“When I decided to do the adaptation, it just came really easy to me that I should set it in a place that was very familiar to me, and with people I knew,” Ijames told The Daily Beast. “So it’s set in the South at a barbecue in the backyard of a family. My own family isn’t quite as troubled and murderous as in Hamlet, but that musicality of language, that overlapping speech of one person falling over and into someone else’s thought just seemed to work, and felt like the same sort of thing Shakespeare is trying to accomplish with his meter. I am trying to do the same with Black Southern electric conversation that happens in summer at barbecues. The two meet very beautifully. I was kind of surprised once people started reading it out loud. I was like, ‘Oh it works!’”
Fat Ham is not autobiographical, Ijames emphasized, laughing heartily. “I want to make that clear, so no one thinks my family is like this. The action beats grow out of Hamlet, the Shakespeare play, though some of the cadence and the way the characters speak are very true to what I grew up listening to.”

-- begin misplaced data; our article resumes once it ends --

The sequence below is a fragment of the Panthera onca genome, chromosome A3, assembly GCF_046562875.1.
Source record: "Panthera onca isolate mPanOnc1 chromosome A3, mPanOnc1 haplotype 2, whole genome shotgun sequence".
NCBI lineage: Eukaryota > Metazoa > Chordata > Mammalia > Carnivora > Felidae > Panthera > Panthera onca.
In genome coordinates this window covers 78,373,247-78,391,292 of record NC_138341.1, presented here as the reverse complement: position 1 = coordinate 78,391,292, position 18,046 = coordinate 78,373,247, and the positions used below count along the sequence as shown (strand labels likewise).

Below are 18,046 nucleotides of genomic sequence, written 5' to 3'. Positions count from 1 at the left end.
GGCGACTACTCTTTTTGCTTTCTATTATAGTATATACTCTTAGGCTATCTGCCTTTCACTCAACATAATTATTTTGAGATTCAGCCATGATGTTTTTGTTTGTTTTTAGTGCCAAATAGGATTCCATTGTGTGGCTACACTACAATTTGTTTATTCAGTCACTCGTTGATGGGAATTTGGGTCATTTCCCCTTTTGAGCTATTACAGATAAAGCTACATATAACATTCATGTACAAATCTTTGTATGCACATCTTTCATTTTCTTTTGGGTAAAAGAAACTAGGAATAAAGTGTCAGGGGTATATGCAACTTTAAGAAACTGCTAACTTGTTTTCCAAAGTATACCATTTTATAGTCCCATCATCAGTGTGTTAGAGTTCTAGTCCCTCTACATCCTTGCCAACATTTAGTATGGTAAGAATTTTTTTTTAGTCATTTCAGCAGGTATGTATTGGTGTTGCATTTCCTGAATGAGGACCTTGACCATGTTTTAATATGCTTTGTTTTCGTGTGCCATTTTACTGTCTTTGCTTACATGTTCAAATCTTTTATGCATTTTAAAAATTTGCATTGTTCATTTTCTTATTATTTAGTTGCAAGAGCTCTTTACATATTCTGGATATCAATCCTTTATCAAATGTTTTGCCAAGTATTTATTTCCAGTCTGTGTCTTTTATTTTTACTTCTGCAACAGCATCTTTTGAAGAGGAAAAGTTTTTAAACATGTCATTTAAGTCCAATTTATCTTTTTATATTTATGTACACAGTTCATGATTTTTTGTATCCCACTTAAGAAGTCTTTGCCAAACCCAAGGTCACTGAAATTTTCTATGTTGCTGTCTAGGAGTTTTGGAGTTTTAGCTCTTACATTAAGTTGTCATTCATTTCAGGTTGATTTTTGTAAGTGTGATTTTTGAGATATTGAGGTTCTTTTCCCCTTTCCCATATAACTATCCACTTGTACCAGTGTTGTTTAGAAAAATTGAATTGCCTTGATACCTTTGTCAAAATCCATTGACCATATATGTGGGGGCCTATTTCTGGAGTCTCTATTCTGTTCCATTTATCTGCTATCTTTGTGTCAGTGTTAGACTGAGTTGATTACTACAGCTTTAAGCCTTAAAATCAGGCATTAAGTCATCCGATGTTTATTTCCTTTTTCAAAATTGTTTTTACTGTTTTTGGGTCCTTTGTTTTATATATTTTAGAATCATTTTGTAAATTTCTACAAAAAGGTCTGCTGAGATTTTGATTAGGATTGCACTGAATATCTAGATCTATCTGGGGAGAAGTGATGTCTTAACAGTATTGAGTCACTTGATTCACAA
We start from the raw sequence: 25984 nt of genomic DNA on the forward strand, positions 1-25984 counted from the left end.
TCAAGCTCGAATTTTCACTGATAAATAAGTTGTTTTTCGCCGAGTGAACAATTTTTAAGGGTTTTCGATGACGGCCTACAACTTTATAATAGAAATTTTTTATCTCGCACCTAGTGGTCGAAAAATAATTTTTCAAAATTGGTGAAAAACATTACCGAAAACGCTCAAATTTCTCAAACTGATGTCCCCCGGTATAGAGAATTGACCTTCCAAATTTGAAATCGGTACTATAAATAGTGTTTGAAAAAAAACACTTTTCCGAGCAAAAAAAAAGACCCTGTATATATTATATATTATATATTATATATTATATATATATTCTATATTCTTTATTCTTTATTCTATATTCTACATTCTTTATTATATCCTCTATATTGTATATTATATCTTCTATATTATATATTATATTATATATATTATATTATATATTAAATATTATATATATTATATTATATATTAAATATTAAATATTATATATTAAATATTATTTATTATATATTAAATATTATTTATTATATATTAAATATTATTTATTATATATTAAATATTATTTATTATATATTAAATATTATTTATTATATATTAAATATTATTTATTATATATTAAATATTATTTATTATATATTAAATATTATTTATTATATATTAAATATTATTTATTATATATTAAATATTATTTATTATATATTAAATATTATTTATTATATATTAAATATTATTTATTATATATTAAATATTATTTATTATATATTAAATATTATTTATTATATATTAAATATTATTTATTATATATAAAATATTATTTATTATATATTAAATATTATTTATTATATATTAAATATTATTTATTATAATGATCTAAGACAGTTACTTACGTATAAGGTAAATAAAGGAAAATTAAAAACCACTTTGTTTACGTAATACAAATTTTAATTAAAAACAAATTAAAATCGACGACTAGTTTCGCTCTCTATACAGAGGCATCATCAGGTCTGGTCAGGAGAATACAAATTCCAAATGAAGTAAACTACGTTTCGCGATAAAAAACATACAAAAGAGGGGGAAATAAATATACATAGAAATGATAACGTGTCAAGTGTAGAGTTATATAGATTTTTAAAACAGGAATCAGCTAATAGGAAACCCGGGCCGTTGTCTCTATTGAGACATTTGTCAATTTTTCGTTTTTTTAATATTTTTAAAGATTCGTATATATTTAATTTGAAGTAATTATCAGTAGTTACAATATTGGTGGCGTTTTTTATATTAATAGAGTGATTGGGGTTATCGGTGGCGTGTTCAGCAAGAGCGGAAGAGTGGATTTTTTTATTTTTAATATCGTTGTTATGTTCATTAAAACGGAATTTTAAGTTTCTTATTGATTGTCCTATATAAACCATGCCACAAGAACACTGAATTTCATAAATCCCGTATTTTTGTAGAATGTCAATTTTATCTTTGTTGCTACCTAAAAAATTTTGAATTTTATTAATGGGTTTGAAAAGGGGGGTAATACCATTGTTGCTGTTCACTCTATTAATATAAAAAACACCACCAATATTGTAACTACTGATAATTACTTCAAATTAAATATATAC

The presence and impact of Black character-led productions including Pass Over, A Strange Loop, Trouble in Mind, Thoughts of a Colored Man, and for colored girls who have considered suicide/ when the rainbow is enuf on Broadway this season seems to mark a moment of evolution.
“I certainly felt that way and on some level Pass Over starting this season had me thinking, ‘Oh, I’m really paying attention now,’” Ijames said. “It was incredible and wonderful. A Strange Loop is a great example of a musical pushing against traditional musical theater and doing something really brilliant. All of this did make me think, ‘Maybe it’s possible for my weird plays to make it there.’ When Jeremy O. Harris’ Slave Play happened I thought, ‘There’s something shifting.’ It feels like a bit of evolution and progress. I’m always hopeful and remain hopeful, but you just never know.”
Does Ijames imagine Fat Ham having a Broadway life after its run at the Public? “You never know,” he said. “Predicting what can go to Broadway—I have no sense of that. I think because I’m based in Philly I don’t have my finger on the heartbeat of that. I would love it, it would be incredible, but we’ll see. Let’s get this one opened, and then see what happens after that.”